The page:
Do you know where your leaders are? For years I overlooked one of the most powerful tools in youth ministry and now I can’t help but think how many teens we could have reached if I had paid more attention developing teen leadership.
I know this probably sounds like just one more thing on the “to-do list” for a youth minister who doesn’t even have time to breathe. So before you hit that big red “X” in the top right corner (or the red dot in the top left corner if you are on a Mac), let me explain why peer ministry isn’t just a luxury but really an integral piece of successful ministry. Then let me share some ideas on how to find those leadership teens.
Many of us are far from our teenage years (some more than others) and if we look at the world in which teens live, it is rapidly becoming less and less like the one we remember as teenagers. Remember using a corded phone and having your family “accidentally” listen to your calls? Remember when your friends where the people who lived in your neighborhood or went to your school? Now look at how cell phones, text messaging, Facebook, and online gaming keep them in constant communication with the world while continually expanding their circle of friends. Their world is vastly different from ours. If you’ve ever had to ask a teen for help with technology, you already know this.
No matter how hard we try we’ll never fully understand the teenage world. Teens know that and thankfully most of them will never expect us to. However, they do expect our Life Nights and events to be relevant and connect with the world they live in.
Teens are the most effective way to do this. They can speak to their peers in a way that only teens would understand. To say it simply: Teens can reach teens better than us!
Now I’m not saying use teens as your Core Members. Adults are irreplaceable and should be your primary resource in ministry. I’m also not saying you should just grab any teen and put them to work. But finding those teens with leadership potential and using them in ways that are appropriate to your program is a must in comprehensive youth ministry.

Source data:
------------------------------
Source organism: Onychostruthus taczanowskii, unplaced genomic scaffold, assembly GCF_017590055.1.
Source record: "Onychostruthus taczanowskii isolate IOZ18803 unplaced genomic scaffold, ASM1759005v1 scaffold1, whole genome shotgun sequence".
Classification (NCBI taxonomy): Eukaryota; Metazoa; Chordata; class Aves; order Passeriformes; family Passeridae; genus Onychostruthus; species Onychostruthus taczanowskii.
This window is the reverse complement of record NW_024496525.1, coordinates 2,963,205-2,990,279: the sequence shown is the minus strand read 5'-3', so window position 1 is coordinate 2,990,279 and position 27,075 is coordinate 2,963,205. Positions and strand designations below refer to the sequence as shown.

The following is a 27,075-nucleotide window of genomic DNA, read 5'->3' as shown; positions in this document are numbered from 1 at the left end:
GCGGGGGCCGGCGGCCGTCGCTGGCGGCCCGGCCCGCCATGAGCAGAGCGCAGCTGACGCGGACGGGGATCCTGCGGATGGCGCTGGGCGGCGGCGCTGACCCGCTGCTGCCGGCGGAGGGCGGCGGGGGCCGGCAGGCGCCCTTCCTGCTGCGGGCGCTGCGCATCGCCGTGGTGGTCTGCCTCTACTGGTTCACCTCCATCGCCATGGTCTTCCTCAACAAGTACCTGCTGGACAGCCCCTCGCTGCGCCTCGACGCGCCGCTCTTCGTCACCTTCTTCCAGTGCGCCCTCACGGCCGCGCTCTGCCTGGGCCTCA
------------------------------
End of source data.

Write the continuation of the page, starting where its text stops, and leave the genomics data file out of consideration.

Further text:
Here is a list of qualities you can use to find those teens. There is no “one size fits all” description of what a teen leader is (or is not), but this is a good starting place.
- Faithful. If we are going to empower teens to lead their peers, we should keep in mind what or who they are leading them towards. Look for the teen who is in love with Christ and His Church.
- Leads Naturally. Many times leaders will naturally start to show their potential. They ask others to be quiet, create a “game plan” during group activities, or may ask to help before, after, or even during Life Night. These teens are a great place to start.
- Aware. We can all use a deeper understanding of the spiritual and emotional impact we have on others. The teens we put in leadership should be aware of themselves and should show maturity in leading their peers.
- Peer respect. Peer respect won’t reveal ability, but it can show character and personality. We know many teens who are popular but we shouldn’t put them in a leadership role for that reason only. Make sure other teens respect them, even if they aren’t always popular.
- People listen to them. When they speak, do people listen? Many people spend lots of time talking but without anyone else really listening to them. Take notice of people to whom others listen.
- Creates or catches a vision. Many times we just need a visionary to inspire us. Look for teens who get inspired and then go the extra mile spiritually. You know, the ones who take Life Night into every aspect of their life for the next week and can’t wait to tell you how it turned out.
- Is practical. A group full of visionaries may not actually accomplish much. Look for the practical teen who will say, “This can work” or “No way!”.
Once you begin, with the help of the Holy Spirit, to single out the leaders, then you have the privilege and challenge of helping to form them as servant leaders. More than anything else, this happens through relationship and example. One of the great gifts of youth ministry is developing new leaders that can (and will) eventually replace you. May God bless your ministry and your teens!